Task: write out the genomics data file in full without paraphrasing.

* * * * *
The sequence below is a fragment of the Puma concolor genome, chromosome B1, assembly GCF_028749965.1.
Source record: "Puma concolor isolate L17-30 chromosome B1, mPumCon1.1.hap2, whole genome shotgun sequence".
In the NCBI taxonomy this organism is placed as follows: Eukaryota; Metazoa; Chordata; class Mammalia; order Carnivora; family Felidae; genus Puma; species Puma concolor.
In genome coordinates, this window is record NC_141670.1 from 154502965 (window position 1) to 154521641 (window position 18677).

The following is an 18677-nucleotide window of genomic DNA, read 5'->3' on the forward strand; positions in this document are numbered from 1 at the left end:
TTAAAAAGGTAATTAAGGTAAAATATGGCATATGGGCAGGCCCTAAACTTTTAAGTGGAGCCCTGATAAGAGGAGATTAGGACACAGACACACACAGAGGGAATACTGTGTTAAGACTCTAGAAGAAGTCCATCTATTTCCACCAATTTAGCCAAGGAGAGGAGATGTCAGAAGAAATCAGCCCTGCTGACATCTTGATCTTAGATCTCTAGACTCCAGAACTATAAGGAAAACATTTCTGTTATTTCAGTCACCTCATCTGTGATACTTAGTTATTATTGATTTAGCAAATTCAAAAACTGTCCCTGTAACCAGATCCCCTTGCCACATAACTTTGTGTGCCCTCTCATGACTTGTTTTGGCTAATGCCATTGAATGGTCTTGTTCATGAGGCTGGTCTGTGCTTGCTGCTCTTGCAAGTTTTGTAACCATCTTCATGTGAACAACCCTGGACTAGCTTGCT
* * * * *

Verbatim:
The sequence below is a fragment of the Puma concolor genome, chromosome B1, assembly GCF_028749965.1.
Source record: "Puma concolor isolate L17-30 chromosome B1, mPumCon1.1.hap2, whole genome shotgun sequence".
In the NCBI taxonomy this organism is placed as follows: Eukaryota; Metazoa; Chordata; class Mammalia; order Carnivora; family Felidae; genus Puma; species Puma concolor.
In genome coordinates, this window is record NC_141670.1 from 154502965 (window position 1) to 154521641 (window position 18677).

The following is an 18677-nucleotide window of genomic DNA, read 5'->3' on the forward strand; positions in this document are numbered from 1 at the left end:
TTAAAAAGGTAATTAAGGTAAAATATGGCATATGGGCAGGCCCTAAACTTTTAAGTGGAGCCCTGATAAGAGGAGATTAGGACACAGACACACACAGAGGGAATACTGTGTTAAGACTCTAGAAGAAGTCCATCTATTTCCACCAATTTAGCCAAGGAGAGGAGATGTCAGAAGAAATCAGCCCTGCTGACATCTTGATCTTAGATCTCTAGACTCCAGAACTATAAGGAAAACATTTCTGTTATTTCAGTCACCTCATCTGTGATACTTAGTTATTATTGATTTAGCAAATTCAAAAACTGTCCCTGTAACCAGATCCCCTTGCCACATAACTTTGTGTGCCCTCTCATGACTTGTTTTGGCTAATGCCATTGAATGGTCTTGTTCATGAGGCTGGTCTGTGCTTGCTGCTCTTGCAAGTTTTGTAACCATCTTCATGTGAACAACCCTGGACTAGCTTGCT